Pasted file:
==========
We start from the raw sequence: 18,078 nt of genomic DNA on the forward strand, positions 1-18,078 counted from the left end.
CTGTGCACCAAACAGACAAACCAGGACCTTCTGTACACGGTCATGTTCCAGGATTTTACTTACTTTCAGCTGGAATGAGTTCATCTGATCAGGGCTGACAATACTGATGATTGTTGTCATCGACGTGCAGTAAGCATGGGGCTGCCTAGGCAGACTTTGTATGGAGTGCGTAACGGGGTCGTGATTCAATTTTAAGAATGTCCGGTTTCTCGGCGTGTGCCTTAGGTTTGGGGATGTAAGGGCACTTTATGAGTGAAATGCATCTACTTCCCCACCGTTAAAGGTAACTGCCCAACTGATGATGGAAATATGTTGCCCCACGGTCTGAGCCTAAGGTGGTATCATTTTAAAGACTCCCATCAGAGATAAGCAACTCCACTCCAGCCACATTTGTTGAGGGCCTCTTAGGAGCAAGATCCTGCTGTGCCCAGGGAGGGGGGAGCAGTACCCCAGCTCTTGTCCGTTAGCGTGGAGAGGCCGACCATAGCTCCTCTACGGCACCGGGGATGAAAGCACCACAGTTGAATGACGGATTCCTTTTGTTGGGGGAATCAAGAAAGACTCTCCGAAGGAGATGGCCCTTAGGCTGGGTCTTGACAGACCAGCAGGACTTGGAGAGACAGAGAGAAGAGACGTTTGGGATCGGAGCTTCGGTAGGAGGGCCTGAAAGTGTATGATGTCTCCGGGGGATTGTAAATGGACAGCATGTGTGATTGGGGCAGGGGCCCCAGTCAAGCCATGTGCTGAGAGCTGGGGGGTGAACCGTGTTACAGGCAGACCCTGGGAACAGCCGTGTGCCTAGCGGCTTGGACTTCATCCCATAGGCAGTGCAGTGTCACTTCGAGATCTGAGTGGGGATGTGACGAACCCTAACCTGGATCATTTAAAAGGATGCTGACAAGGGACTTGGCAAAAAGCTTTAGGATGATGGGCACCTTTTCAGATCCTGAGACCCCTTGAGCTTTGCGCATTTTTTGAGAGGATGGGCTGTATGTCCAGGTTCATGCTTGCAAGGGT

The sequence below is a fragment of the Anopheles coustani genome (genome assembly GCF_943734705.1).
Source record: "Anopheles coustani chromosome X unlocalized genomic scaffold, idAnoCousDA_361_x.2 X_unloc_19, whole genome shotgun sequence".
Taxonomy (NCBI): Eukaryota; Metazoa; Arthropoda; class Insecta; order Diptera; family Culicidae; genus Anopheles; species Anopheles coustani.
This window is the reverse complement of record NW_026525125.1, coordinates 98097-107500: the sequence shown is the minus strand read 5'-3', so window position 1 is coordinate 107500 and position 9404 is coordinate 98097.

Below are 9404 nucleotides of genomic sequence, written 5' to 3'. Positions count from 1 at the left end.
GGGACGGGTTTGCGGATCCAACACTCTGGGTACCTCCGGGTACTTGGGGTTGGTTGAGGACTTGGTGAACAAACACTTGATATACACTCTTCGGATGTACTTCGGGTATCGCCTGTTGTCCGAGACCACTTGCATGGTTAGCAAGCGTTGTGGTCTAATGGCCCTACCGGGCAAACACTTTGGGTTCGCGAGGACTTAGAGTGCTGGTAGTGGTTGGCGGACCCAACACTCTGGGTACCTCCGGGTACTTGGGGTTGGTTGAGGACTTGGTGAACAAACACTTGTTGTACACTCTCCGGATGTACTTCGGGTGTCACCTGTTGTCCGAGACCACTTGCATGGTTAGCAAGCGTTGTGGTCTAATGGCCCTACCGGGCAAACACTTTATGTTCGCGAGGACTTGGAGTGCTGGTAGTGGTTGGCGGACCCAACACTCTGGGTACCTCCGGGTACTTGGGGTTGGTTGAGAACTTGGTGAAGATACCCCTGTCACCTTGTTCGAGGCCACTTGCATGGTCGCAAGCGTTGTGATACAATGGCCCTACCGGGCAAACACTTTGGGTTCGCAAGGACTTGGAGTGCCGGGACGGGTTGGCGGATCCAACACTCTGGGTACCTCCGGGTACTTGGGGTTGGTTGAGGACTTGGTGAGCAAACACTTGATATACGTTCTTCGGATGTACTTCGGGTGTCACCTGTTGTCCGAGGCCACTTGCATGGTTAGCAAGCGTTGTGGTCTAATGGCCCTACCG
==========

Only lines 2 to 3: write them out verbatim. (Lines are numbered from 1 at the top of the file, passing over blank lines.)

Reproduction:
CTGTGCACCAAACAGACAAACCAGGACCTTCTGTACACGGTCATGTTCCAGGATTTTACTTACTTTCAGCTGGAATGAGTTCATCTGATCAGGGCTGACAATACTGATGATTGTTGTCATCGACGTGCAGTAAGCATGGGGCTGCCTAGGCAGACTTTGTATGGAGTGCGTAACGGGGTCGTGATTCAATTTTAAGAATGTCCGGTTTCTCGGCGTGTGCCTTAGGTTTGGGGATGTAAGGGCACTTTATGAGTGAAATGCATCTACTTCCCCACCGTTAAAGGTAACTGCCCAACTGATGATGGAAATATGTTGCCCCACGGTCTGAGCCTAAGGTGGTATCATTTTAAAGACTCCCATCAGAGATAAGCAACTCCACTCCAGCCACATTTGTTGAGGGCCTCTTAGGAGCAAGATCCTGCTGTGCCCAGGGAGGGGGGAGCAGTACCCCAGCTCTTGTCCGTTAGCGTGGAGAGGCCGACCATAGCTCCTCTACGGCACCGGGGATGAAAGCACCACAGTTGAATGACGGATTCCTTTTGTTGGGGGAATCAAGAAAGACTCTCCGAAGGAGATGGCCCTTAGGCTGGGTCTTGACAGACCAGCAGGACTTGGAGAGACAGAGAGAAGAGACGTTTGGGATCGGAGCTTCGGTAGGAGGGCCTGAAAGTGTATGATGTCTCCGGGGGATTGTAAATGGACAGCATGTGTGATTGGGGCAGGGGCCCCAGTCAAGCCATGTGCTGAGAGCTGGGGGGTGAACCGTGTTACAGGCAGACCCTGGGAACAGCCGTGTGCCTAGCGGCTTGGACTTCATCCCATAGGCAGTGCAGTGTCACTTCGAGATCTGAGTGGGGATGTGACGAACCCTAACCTGGATCATTTAAAAGGATGCTGACAAGGGACTTGGCAAAAAGCTTTAGGATGATGGGCACCTTTTCAGATCCTGAGACCCCTTGAGCTTTGCGCATTTTTTGAGAGGATGGGCTGTATGTCCAGGTTCATGCTTGCAAGGGT

The sequence below is a fragment of the Anopheles coustani genome (genome assembly GCF_943734705.1).